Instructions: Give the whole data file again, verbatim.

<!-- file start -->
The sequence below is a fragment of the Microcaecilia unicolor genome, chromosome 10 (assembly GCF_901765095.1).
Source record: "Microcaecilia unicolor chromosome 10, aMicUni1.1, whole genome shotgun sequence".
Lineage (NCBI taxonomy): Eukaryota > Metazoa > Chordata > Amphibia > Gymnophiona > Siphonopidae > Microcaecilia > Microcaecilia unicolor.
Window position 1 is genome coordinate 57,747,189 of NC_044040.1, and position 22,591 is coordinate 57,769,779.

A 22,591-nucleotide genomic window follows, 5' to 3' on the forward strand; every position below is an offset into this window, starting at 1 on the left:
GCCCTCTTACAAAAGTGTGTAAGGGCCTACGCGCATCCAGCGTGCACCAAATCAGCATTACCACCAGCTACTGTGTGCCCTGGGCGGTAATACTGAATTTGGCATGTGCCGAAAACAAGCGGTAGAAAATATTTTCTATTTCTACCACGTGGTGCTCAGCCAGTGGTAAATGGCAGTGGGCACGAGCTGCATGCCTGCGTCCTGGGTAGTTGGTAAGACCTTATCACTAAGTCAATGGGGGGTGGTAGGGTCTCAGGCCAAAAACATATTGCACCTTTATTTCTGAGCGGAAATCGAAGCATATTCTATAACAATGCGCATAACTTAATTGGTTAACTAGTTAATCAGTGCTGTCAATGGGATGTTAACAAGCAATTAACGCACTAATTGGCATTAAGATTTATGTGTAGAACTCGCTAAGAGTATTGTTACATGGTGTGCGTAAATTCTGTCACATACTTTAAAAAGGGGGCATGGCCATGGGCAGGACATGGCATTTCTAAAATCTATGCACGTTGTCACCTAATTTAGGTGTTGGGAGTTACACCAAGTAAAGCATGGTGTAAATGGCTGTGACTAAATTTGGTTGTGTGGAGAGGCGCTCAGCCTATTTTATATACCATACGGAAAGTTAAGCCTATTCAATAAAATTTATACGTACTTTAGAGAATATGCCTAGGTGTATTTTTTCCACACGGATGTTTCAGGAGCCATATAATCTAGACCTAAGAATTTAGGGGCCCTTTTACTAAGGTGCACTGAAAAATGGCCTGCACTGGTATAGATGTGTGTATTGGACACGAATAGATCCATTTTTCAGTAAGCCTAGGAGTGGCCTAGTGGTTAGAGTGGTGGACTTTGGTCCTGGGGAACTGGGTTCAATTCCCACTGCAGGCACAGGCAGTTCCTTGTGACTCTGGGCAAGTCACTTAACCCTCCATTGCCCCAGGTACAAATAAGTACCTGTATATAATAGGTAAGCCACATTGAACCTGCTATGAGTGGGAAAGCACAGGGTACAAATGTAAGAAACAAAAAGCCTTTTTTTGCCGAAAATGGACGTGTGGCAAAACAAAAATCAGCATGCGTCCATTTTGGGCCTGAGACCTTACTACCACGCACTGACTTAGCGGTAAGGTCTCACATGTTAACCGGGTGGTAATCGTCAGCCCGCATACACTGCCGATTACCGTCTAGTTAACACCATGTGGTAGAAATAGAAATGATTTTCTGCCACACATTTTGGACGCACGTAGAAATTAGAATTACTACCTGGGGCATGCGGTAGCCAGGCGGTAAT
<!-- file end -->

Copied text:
The sequence below is a fragment of the Microcaecilia unicolor genome, chromosome 10 (assembly GCF_901765095.1).
Source record: "Microcaecilia unicolor chromosome 10, aMicUni1.1, whole genome shotgun sequence".
Lineage (NCBI taxonomy): Eukaryota > Metazoa > Chordata > Amphibia > Gymnophiona > Siphonopidae > Microcaecilia > Microcaecilia unicolor.
Window position 1 is genome coordinate 57,747,189 of NC_044040.1, and position 22,591 is coordinate 57,769,779.

A 22,591-nucleotide genomic window follows, 5' to 3' on the forward strand; every position below is an offset into this window, starting at 1 on the left:
GCCCTCTTACAAAAGTGTGTAAGGGCCTACGCGCATCCAGCGTGCACCAAATCAGCATTACCACCAGCTACTGTGTGCCCTGGGCGGTAATACTGAATTTGGCATGTGCCGAAAACAAGCGGTAGAAAATATTTTCTATTTCTACCACGTGGTGCTCAGCCAGTGGTAAATGGCAGTGGGCACGAGCTGCATGCCTGCGTCCTGGGTAGTTGGTAAGACCTTATCACTAAGTCAATGGGGGGTGGTAGGGTCTCAGGCCAAAAACATATTGCACCTTTATTTCTGAGCGGAAATCGAAGCATATTCTATAACAATGCGCATAACTTAATTGGTTAACTAGTTAATCAGTGCTGTCAATGGGATGTTAACAAGCAATTAACGCACTAATTGGCATTAAGATTTATGTGTAGAACTCGCTAAGAGTATTGTTACATGGTGTGCGTAAATTCTGTCACATACTTTAAAAAGGGGGCATGGCCATGGGCAGGACATGGCATTTCTAAAATCTATGCACGTTGTCACCTAATTTAGGTGTTGGGAGTTACACCAAGTAAAGCATGGTGTAAATGGCTGTGACTAAATTTGGTTGTGTGGAGAGGCGCTCAGCCTATTTTATATACCATACGGAAAGTTAAGCCTATTCAATAAAATTTATACGTACTTTAGAGAATATGCCTAGGTGTATTTTTTCCACACGGATGTTTCAGGAGCCATATAATCTAGACCTAAGAATTTAGGGGCCCTTTTACTAAGGTGCACTGAAAAATGGCCTGCACTGGTATAGATGTGTGTATTGGACACGAATAGATCCATTTTTCAGTAAGCCTAGGAGTGGCCTAGTGGTTAGAGTGGTGGACTTTGGTCCTGGGGAACTGGGTTCAATTCCCACTGCAGGCACAGGCAGTTCCTTGTGACTCTGGGCAAGTCACTTAACCCTCCATTGCCCCAGGTACAAATAAGTACCTGTATATAATAGGTAAGCCACATTGAACCTGCTATGAGTGGGAAAGCACAGGGTACAAATGTAAGAAACAAAAAGCCTTTTTTTGCCGAAAATGGACGTGTGGCAAAACAAAAATCAGCATGCGTCCATTTTGGGCCTGAGACCTTACTACCACGCACTGACTTAGCGGTAAGGTCTCACATGTTAACCGGGTGGTAATCGTCAGCCCGCATACACTGCCGATTACCGTCTAGTTAACACCATGTGGTAGAAATAGAAATGATTTTCTGCCACACATTTTGGACGCACGTAGAAATTAGAATTACTACCTGGGGCATGCGGTAGCCAGGCGGTAAT